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I want to describe Ordinals using as much low-level mathematics as possible, but I need examples in order to explain the general idea. I want to show how certain mathematical objects are constructed using transfinite recursion, but can't think of anything simple and yet not artificial looking. The simplest natural example I have are Borel sets, which can be defined via transfinite recursion, but I think it's already too much (another example are Conway's Surreal numbers, but that again may already be too much).

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Would proving Zorn be too much? Or special cases, like a Hamel basis for $\mathbb{R}$ over $\mathbb{Q}$ and additive nonlinear functions? – Chris Eagle May 24 '11 at 7:13
Have you seen ? – Qiaochu Yuan May 24 '11 at 7:47
It is not a bad idea to go back to the original motivation of Cantor. As usual let $A'$, the derived set of $A$, as the set of limit points of $A$. Then we can define the $n$-th derived set $A^{(n)}$ of $A$, and wish to continue the idea beyond the finite. One can then mention the result about trigonometric series that he obtained. – André Nicolas May 24 '11 at 12:40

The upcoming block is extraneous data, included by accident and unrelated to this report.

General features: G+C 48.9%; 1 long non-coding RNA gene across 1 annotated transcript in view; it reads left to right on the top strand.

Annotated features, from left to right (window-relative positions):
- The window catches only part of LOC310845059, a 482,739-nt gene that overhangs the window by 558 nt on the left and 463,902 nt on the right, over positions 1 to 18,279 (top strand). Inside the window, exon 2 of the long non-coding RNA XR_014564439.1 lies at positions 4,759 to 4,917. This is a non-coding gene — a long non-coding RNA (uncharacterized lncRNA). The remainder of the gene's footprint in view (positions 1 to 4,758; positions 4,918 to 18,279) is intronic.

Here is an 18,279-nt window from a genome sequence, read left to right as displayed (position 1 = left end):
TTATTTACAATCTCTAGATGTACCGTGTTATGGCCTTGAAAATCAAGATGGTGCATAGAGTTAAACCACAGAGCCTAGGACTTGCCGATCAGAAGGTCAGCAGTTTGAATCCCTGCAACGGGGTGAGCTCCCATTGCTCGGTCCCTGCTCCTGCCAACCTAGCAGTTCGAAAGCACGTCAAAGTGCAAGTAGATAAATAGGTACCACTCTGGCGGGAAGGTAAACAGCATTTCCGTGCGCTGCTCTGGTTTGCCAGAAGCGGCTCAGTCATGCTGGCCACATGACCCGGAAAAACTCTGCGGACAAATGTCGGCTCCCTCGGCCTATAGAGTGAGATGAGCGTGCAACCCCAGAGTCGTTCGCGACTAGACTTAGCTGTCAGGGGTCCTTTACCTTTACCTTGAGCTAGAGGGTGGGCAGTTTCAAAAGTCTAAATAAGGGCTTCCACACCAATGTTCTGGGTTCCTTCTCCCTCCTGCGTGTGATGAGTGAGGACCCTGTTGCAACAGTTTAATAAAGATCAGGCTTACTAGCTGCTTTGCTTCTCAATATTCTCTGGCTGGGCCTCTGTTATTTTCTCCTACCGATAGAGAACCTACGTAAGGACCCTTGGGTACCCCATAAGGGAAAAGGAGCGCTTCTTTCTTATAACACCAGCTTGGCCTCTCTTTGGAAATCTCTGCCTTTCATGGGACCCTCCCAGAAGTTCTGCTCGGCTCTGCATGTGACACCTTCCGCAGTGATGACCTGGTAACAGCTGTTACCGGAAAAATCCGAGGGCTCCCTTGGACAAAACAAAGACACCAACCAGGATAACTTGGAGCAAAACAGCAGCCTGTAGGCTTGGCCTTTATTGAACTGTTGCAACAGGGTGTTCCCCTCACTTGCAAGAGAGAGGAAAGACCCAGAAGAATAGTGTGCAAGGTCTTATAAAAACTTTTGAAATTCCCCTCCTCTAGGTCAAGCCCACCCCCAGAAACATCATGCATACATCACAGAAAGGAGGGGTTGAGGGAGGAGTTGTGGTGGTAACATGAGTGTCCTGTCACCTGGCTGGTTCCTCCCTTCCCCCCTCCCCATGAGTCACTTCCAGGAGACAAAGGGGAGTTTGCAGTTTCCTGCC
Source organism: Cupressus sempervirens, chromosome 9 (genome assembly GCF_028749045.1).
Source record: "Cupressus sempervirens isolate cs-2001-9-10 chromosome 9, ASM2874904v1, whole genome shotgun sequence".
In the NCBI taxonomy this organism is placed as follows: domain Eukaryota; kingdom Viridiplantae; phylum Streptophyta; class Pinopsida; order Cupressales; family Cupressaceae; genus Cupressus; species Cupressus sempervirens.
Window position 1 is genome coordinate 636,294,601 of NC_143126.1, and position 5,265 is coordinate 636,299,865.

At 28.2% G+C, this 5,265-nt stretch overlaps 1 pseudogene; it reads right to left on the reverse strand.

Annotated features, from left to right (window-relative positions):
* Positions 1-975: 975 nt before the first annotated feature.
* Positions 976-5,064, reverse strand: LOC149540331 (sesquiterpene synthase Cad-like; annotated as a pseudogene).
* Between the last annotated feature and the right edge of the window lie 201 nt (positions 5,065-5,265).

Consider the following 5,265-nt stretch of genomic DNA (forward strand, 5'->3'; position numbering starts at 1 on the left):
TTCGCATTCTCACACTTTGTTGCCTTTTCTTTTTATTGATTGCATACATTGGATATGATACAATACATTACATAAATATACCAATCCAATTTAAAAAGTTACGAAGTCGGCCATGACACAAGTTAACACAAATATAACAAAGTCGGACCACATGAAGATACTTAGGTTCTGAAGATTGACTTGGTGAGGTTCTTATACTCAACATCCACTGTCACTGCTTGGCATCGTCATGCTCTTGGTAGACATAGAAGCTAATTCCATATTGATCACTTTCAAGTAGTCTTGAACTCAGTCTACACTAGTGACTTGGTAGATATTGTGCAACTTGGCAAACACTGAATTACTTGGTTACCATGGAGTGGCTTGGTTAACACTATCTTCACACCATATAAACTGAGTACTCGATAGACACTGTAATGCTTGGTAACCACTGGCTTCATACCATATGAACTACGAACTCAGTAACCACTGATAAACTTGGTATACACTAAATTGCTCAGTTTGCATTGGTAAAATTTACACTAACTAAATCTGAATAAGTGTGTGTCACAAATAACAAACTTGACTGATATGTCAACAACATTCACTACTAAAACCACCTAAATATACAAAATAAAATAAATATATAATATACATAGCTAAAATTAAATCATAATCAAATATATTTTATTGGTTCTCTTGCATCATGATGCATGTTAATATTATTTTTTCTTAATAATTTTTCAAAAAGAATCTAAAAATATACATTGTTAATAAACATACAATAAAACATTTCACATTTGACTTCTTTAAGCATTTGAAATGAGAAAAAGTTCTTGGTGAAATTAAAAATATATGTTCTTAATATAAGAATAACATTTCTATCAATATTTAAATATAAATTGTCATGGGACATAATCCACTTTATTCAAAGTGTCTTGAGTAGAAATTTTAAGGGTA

6312 - Thanks, this was exactly my first example, but I want another, maybe a little more "clean". – Gadi A May 24 '11 at 12:45
I posted some introductory notes on ordinal numbers at and I intended to follow these up as explained at Perhaps something there can be of use, as many of the arithmetic results I stated can be proved by transfinite induction. I wound up not posting the rest of my handwritten notes because I got busy at work and also I decided that I was wasting way too much time trying to format things like this in ASCII, rather than putting my efforts towards LaTeX'ing my writings. – Dave L. Renfro Nov 8 '11 at 22:04
up vote 9 down vote accepted

You might find something useful in this post by Tim Gowers: Especially his first example, with (countable) ordinals introduced as a convenient notation for indexing an increasing sequence of bounded increasing sequences (and so on in many levels perhaps), was quite illuminating for me.